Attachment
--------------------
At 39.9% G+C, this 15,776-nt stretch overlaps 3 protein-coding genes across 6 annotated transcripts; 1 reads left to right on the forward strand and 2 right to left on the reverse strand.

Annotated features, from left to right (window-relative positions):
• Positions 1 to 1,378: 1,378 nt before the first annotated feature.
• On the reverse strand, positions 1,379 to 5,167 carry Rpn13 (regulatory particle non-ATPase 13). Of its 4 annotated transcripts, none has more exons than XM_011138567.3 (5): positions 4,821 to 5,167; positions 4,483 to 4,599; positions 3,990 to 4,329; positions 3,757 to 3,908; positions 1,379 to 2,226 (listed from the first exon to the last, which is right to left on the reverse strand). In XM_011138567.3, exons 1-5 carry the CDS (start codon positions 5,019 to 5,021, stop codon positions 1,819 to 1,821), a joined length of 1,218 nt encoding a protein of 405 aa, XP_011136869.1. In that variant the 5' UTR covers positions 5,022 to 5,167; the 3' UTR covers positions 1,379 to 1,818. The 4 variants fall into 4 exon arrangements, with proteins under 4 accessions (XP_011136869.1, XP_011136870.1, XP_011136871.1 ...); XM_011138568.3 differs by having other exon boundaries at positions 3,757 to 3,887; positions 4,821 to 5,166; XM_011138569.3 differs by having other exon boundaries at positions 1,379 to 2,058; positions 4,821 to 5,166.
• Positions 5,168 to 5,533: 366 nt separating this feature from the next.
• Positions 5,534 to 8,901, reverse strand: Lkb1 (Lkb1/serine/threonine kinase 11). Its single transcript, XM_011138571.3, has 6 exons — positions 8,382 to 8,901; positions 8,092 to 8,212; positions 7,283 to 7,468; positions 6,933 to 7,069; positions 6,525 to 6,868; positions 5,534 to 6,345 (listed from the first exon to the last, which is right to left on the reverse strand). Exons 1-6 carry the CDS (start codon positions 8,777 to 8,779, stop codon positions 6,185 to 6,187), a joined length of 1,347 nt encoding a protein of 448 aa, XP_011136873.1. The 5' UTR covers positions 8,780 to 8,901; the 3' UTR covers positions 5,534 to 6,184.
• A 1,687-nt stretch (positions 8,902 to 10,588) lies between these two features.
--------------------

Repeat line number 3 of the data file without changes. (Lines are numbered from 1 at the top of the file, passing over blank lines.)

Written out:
• Positions 1 to 1,378: 1,378 nt before the first annotated feature.